Medication has the ability to dramatically improve our lives. It can resolve infections, improve chronic conditions, reduce pain, and much more. But those benefits require proper choices by health care providers. We trust doctors and others to write the prescription with the right drug and correct amount for our health needs. In our practice at The Dickinson Law Firm, we have seen errors resulting in complications and even death for patients who were prescribed the wrong medication or not given the lifesaving medication.
When dealing with a so-called "maintenance medication", many doctors simply prescribe months' worth of refills.
Medications to lower blood pressure, thin blood, manage insulin, or correct heart conditions should not be continued if the underlying issue has resolved. Consequently, the patient's health is endangered if a practitioner continuously renews prescriptions for these drugs without verifying that the need is still present.
Opioids Not Prescribed Judiciously
The problem of opioid abuse and addiction has its roots in the legitimate use of medication. However, many patients became addicted to opioids because a doctor continues to prescribe strong doses without monitoring the actual medical need.
Pain in the short term is a result of an ongoing problem. If the pain improves and resolves, the management of pain with opioids must be revisited. The patient may need a lower dose, or even to convert to over-the-counter medications. Physical therapy and other interventions may also be indicated to help ease pain in the long term.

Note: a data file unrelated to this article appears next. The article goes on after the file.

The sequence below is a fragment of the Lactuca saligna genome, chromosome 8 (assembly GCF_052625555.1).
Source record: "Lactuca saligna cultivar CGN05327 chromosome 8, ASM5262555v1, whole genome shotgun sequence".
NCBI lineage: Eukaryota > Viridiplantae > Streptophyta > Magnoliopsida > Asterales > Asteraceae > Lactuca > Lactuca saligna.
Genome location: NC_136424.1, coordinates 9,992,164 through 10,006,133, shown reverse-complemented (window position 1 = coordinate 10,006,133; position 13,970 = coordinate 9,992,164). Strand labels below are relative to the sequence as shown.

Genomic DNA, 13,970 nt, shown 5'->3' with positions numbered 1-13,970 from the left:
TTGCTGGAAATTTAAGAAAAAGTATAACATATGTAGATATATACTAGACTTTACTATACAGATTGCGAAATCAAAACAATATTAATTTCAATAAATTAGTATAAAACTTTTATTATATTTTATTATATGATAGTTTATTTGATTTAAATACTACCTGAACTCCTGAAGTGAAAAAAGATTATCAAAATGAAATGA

Because there are so many specialties in medicine today, patients are sent to a variety of doctors who approach our problems from various angles. Sometimes, these independent doctors will write redundant prescriptions.
This occurs in a predictable sequence. For example, a patient receives a drug in the emergency room, followed by another dose from a doctor outside the hospital. If the outside doctor doesn't thoroughly review the emergency room treatment in the hospital, an overdose can take place.
Drug allergies are very common. The wide array of medications in use increases the odds that someone, somewhere will be allergic to any given drug. Caregivers and pharmacists must take care to cross-reference prescriptions with patient histories.
Another complication that can arise with the unforeseen interaction of drugs.
No prescription should be written until the doctor knows exactly which drugs the patient is already taking, and the components of all those medications are reviewed thoroughly for adverse interactions. Tragically, it’s more common than you think.
At The Dickinson Law Firm, we work to hold health care providers accountable for medication errors impacting the lives of our clients.
Contact us to get started on finding out what happened and see how we can help (770) 766-7739.